Cosette is compassionate. As a small child, she cut up flies with her toy sword for fun, but when she is older, she refuses to try to catch butterflies for fear of harming them. She is horrified when she sees a group of convicts being sent to the galleys of Toulon, the same place where Jean Valjean spent nineteen years. He assumes she would be disgusted to learn he was once one of them, but she would probably be more heartbroken for him than anything else. She is kind and gentle to everyone she encounters, even the Thenardiers, who at that point she does not remember or recognize.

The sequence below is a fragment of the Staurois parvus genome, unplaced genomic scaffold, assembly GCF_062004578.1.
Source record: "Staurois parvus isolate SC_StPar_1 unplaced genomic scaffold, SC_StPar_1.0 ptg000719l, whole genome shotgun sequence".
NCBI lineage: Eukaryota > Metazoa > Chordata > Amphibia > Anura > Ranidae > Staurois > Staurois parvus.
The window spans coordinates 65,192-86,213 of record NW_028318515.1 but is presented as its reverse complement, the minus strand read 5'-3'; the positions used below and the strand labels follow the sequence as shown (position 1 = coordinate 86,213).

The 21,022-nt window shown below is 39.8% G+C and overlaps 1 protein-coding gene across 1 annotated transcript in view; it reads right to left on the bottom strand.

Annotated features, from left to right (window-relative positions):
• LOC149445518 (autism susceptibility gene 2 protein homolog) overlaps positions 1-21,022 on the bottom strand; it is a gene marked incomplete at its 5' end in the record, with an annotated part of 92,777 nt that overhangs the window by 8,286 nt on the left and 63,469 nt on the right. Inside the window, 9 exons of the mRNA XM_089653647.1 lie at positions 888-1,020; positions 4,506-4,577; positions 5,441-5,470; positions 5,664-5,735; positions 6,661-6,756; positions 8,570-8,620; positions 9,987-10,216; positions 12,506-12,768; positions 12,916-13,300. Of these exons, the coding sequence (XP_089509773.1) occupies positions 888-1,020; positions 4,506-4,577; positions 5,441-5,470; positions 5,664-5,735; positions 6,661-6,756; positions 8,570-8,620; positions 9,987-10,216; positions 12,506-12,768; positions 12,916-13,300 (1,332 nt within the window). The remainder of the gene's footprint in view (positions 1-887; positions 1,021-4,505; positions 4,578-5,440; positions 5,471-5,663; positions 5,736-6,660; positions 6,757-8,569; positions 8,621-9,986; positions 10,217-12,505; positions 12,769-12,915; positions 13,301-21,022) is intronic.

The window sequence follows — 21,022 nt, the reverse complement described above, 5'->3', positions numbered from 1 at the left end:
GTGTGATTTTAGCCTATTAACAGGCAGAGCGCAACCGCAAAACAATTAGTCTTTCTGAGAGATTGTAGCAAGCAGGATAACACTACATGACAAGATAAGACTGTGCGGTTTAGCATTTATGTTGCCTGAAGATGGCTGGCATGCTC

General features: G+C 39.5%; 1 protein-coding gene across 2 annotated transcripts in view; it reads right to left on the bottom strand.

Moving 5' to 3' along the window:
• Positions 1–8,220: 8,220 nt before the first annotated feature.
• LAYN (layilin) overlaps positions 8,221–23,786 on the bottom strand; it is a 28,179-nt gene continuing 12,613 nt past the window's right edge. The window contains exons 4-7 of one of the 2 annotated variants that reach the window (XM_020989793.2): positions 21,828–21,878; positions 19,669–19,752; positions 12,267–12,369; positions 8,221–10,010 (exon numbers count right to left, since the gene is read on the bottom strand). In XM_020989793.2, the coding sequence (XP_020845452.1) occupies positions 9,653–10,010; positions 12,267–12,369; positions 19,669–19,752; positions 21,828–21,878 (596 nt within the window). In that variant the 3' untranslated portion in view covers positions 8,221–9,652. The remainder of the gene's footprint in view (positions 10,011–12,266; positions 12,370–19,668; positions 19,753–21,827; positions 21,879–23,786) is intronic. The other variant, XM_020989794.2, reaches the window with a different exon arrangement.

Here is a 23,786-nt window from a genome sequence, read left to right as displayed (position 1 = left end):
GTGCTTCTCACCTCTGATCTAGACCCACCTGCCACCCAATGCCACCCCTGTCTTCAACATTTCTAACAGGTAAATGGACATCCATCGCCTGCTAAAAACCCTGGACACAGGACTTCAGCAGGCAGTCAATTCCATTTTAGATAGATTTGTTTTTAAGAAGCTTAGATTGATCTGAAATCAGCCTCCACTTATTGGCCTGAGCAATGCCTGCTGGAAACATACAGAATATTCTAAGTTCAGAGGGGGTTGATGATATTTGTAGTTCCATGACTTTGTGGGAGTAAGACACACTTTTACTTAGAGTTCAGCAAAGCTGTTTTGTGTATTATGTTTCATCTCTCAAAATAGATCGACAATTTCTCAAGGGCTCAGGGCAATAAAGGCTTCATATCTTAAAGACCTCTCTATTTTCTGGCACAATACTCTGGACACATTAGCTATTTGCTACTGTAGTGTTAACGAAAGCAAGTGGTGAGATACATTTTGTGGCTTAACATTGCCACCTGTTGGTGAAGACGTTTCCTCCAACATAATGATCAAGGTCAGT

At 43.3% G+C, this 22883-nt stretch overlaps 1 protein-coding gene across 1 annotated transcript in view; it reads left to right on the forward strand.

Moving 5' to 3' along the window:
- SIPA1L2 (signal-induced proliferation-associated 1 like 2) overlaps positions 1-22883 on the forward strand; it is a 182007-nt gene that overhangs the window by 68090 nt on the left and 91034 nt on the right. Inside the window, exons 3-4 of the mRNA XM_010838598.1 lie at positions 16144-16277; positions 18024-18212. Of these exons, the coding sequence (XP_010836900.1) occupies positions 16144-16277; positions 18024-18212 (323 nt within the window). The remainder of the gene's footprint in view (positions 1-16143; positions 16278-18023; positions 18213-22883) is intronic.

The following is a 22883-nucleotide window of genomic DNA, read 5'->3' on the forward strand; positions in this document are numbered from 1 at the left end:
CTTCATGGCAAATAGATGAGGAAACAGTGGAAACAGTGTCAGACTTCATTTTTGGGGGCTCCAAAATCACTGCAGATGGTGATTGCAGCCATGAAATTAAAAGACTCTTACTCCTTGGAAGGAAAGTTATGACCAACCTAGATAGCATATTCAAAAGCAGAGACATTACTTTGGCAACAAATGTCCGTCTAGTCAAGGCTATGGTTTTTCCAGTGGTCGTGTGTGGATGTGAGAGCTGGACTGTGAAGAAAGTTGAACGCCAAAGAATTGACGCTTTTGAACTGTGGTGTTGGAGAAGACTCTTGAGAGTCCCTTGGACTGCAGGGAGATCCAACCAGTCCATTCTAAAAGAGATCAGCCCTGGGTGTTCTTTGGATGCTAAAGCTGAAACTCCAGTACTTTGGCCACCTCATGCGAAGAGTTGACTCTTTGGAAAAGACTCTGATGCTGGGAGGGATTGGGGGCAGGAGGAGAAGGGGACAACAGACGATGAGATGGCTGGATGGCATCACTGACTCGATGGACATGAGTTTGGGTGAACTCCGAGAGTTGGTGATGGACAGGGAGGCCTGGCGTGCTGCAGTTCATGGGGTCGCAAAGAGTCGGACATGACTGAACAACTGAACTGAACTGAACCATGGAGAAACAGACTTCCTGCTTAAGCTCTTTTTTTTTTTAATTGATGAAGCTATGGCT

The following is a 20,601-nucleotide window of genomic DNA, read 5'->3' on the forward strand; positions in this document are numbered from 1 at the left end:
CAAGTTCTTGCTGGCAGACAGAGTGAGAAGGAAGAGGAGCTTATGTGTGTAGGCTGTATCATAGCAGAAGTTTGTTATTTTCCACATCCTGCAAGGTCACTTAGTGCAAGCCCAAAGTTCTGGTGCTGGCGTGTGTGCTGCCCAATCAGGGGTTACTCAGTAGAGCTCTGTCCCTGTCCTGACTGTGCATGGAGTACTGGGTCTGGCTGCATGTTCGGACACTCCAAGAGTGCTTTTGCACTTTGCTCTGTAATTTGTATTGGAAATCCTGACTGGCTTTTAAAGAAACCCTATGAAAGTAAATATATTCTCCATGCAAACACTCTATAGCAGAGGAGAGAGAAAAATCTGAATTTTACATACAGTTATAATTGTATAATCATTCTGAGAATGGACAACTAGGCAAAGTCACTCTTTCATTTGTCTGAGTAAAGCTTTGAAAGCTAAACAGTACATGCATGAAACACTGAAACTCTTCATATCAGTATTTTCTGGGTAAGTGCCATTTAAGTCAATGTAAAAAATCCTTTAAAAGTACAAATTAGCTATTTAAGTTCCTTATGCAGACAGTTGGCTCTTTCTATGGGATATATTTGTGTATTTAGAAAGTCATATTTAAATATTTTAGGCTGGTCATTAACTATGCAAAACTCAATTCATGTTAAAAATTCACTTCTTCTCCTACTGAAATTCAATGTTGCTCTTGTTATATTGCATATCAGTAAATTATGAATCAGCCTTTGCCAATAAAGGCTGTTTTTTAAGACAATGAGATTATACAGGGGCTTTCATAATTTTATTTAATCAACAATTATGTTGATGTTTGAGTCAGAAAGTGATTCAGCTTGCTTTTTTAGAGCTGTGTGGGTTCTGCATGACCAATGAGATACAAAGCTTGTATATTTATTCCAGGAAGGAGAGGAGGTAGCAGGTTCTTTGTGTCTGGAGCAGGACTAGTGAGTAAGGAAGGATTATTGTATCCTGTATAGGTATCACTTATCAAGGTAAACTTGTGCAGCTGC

She’s also braver than she seems. Even as a child, she was not afraid of the strange man in the yellow coat – Jean Valjean – and did not scream or cry when they were escaping the police together, keeping quiet as Valjean instructed her to. For a girl brought up in a convent, she is not afraid of the outside world and embraces it without losing her innocent nature. She doesn’t know what love is or what her feelings for Marius mean, but she figures it out on her own. She is not frightened to hear noises in the garden when she is left home alone, and Hugo describes her as “more like a lark than a dove”, with “a wild but courageous heart”. It’s true that she doesn’t put herself in danger the way many of the other characters do, but whenever danger is present, she faces it bravely.